In addition to resident attitudes, the data showed extremely low levels of physical activity among residents. This came as no surprise. Most unforeseen however, was the survey’s finding that residents preferred leadership and encouragement more than physical improvements to the area. For the most part residents felt safe in their neighborhood, believed that the quality of sidewalks were good and that amenities and interesting destinations were within walking distance from respondents’ homes. “We had biased perspectives,” said Iton. “When we saw that self-described rates of physical activity were low, we assumed that we could reverse that by enhancing the built environment. Our idea was that we’d say, ‘What kind of equipment do you want? Weights? Stretching posts?’ But we learned that it wasn’t because of perceptions of crime, the quality of the sidewalks or amenities—these things were not the problems. What we discovered hit us like a ton of bricks,” said Iton. “The contentious history of urban renewal in the 70’s had produced a current of distrust of city redevelopment initiatives among many long-term residents of the Westside,” he said. Because the residents had experienced “systematic removal under the auspices of urban renewal...worse than gentrification...knocking down homes, destroying communities and replacing them with corporate office towers, a large shopping mall and freeway off-ramps,” they were more than wary of any proposed development projects.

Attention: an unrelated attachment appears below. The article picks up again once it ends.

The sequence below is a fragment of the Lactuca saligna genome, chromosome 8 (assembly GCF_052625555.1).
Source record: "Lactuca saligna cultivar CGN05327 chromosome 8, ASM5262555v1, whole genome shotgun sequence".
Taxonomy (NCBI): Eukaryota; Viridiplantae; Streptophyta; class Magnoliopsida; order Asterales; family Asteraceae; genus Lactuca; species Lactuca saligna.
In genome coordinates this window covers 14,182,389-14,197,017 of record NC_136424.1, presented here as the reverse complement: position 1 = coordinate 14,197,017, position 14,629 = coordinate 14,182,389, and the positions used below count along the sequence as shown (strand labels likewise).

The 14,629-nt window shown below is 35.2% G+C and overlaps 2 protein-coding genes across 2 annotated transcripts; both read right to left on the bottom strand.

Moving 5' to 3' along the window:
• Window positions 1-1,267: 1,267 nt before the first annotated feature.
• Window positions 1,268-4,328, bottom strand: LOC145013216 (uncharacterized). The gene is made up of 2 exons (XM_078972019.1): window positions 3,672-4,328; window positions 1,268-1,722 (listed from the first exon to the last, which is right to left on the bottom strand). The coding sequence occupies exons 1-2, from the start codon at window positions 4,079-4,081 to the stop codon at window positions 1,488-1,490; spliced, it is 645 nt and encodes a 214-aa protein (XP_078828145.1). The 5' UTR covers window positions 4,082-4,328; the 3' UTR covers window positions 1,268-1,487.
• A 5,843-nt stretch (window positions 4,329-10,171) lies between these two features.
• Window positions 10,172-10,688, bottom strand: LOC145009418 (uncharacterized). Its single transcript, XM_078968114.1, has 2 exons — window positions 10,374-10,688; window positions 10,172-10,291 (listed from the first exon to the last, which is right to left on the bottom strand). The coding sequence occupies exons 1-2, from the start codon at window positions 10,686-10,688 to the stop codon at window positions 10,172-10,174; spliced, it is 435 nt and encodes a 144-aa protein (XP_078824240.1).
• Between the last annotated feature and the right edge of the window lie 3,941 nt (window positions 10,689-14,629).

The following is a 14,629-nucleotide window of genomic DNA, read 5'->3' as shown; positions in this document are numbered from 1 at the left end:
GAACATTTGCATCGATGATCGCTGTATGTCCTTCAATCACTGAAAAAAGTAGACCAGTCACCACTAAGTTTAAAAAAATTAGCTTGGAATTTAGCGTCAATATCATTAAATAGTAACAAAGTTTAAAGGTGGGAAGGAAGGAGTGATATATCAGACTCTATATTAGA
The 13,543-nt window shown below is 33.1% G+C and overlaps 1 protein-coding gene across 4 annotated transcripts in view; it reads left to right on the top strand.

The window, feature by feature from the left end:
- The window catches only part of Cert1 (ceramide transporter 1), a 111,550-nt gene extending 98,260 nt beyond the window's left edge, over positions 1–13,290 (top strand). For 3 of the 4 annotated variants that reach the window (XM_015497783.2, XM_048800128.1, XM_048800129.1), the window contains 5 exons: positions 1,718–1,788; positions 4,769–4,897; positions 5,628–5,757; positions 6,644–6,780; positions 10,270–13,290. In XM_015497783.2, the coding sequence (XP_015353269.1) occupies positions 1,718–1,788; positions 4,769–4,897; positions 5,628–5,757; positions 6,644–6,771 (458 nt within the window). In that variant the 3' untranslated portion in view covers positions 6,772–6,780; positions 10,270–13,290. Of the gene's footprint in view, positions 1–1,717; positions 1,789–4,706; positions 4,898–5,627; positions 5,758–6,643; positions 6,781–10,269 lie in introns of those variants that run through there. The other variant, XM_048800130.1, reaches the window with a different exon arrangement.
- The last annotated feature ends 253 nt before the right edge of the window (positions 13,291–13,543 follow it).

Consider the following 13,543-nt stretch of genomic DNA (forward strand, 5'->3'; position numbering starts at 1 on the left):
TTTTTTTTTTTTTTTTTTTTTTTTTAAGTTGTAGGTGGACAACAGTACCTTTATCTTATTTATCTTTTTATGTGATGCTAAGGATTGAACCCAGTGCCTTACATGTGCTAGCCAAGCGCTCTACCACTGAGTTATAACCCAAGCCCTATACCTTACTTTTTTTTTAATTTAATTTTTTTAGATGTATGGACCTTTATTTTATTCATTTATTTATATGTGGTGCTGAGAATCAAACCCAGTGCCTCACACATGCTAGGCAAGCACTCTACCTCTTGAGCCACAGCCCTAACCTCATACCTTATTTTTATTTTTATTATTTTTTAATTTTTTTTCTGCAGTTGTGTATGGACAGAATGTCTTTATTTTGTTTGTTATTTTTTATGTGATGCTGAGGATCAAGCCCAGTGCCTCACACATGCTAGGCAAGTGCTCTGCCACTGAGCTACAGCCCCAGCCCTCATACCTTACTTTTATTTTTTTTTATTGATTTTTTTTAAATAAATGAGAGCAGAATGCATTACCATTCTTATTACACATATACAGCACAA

For community residents it was more about working with one another to motivate change within individuals. “We found that the community members wanted motivation and social support for getting active. This was a real awakening,” said Iton.
Residents identified the need for more programming and leadership in their own community as essential ingredients to promote physical activity. So the city responded by establishing two separate community- based committees. First, the programming committee focused on enhancing programs for residents and supporting existing Westside institutions. In just one example, the city has demonstrated good faith by making tangible investments in the physical activity programming at Yerwood Center, a centrally located Westside community center.
The goal of the second committee is to solicit community feedback on proposed design changes to the Mill River Park and ultimately work with and change the built environment to support new programming and the community. The efforts of the second committee have
been delayed, however, because the number of simultaneous redevelopment projects that the city is implementing has slowed the rate at which changes to the park will be funded.
The people: Diverse Partners Collaborate to Build Healthy Environments